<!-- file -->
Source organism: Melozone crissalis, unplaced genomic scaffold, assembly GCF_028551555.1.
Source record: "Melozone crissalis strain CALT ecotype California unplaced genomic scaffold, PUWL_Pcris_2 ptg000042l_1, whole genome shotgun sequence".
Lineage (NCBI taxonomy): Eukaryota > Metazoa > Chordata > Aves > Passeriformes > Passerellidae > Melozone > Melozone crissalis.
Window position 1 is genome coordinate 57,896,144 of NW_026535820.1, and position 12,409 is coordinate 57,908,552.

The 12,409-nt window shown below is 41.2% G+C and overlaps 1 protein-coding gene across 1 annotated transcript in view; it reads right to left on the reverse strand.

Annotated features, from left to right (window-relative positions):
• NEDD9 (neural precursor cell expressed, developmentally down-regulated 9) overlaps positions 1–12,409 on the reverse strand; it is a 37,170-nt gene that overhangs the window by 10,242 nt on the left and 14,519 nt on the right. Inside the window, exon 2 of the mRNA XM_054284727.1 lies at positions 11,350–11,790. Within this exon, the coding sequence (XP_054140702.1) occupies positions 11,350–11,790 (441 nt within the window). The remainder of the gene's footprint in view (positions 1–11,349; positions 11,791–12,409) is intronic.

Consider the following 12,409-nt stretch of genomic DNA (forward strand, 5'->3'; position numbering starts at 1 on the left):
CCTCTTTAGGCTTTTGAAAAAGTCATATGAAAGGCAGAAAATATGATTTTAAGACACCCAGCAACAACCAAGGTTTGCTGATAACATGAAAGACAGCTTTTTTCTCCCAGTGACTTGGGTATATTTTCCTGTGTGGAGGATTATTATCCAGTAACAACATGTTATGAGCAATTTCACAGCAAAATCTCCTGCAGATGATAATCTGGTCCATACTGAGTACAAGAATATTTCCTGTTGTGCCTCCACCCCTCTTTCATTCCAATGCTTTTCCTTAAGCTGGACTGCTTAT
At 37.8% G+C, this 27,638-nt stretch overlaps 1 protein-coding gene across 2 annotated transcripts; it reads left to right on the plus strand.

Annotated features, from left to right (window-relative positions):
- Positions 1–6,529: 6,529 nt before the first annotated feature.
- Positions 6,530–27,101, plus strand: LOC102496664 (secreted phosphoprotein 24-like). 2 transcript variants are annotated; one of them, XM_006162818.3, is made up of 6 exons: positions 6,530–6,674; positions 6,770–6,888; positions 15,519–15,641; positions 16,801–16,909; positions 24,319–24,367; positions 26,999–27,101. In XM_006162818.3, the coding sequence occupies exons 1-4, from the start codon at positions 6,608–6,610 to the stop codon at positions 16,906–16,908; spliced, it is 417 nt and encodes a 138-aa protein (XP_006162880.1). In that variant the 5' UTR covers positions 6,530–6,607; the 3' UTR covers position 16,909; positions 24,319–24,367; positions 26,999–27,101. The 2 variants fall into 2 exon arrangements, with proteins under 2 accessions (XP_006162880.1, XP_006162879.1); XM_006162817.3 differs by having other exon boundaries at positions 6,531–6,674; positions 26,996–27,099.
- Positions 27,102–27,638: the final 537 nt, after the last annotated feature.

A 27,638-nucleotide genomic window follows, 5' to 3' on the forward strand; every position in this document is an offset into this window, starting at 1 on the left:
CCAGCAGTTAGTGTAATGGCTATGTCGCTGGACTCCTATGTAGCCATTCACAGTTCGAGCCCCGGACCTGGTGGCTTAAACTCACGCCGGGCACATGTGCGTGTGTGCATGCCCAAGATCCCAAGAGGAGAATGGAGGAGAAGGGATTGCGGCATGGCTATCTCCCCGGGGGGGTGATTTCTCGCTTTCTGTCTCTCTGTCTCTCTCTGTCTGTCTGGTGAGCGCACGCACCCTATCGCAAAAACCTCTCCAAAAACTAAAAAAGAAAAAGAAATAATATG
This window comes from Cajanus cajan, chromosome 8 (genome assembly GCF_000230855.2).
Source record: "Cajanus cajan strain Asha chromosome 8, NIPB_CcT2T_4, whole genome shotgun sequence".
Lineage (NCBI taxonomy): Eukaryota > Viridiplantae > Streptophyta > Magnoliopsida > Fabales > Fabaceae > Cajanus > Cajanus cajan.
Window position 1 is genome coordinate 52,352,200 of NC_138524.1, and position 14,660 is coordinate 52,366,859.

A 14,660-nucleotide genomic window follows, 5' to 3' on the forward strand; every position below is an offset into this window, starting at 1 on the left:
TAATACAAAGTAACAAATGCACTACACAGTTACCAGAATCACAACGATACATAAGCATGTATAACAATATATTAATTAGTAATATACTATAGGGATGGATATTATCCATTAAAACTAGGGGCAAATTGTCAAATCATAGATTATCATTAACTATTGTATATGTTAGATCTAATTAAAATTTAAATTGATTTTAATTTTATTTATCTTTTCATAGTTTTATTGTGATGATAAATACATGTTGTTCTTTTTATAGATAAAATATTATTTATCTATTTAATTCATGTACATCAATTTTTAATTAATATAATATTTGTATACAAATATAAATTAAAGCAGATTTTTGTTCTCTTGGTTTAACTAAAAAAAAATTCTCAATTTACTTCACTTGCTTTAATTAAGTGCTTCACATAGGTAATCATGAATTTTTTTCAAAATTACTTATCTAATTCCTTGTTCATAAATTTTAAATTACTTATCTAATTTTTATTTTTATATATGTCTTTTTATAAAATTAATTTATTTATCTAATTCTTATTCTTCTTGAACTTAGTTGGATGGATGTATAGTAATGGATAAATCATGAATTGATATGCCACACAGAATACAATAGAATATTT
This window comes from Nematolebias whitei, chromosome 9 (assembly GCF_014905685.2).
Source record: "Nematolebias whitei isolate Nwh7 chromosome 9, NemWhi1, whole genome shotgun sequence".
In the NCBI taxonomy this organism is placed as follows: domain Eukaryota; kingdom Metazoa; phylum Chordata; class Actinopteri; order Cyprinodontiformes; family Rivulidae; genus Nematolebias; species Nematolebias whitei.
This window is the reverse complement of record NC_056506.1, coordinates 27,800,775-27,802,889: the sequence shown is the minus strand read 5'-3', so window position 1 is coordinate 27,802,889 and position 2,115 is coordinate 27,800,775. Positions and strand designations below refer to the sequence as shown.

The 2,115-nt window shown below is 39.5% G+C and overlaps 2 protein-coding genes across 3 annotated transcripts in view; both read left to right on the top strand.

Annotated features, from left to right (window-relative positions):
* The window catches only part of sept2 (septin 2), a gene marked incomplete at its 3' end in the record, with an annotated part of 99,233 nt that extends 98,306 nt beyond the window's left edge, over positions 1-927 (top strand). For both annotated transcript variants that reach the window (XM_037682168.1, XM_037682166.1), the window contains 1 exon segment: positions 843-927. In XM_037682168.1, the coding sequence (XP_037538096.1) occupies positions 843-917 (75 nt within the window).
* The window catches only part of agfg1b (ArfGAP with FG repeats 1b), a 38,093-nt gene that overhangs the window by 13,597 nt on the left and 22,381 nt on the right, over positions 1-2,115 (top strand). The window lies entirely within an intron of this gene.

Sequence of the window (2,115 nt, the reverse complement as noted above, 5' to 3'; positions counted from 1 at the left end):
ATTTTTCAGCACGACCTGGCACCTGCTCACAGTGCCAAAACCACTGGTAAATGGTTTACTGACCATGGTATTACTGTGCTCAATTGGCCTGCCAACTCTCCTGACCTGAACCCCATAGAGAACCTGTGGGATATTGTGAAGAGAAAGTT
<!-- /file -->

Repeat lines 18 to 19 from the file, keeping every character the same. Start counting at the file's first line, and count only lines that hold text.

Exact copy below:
Source record: "Cajanus cajan strain Asha chromosome 8, NIPB_CcT2T_4, whole genome shotgun sequence".
Lineage (NCBI taxonomy): Eukaryota > Viridiplantae > Streptophyta > Magnoliopsida > Fabales > Fabaceae > Cajanus > Cajanus cajan.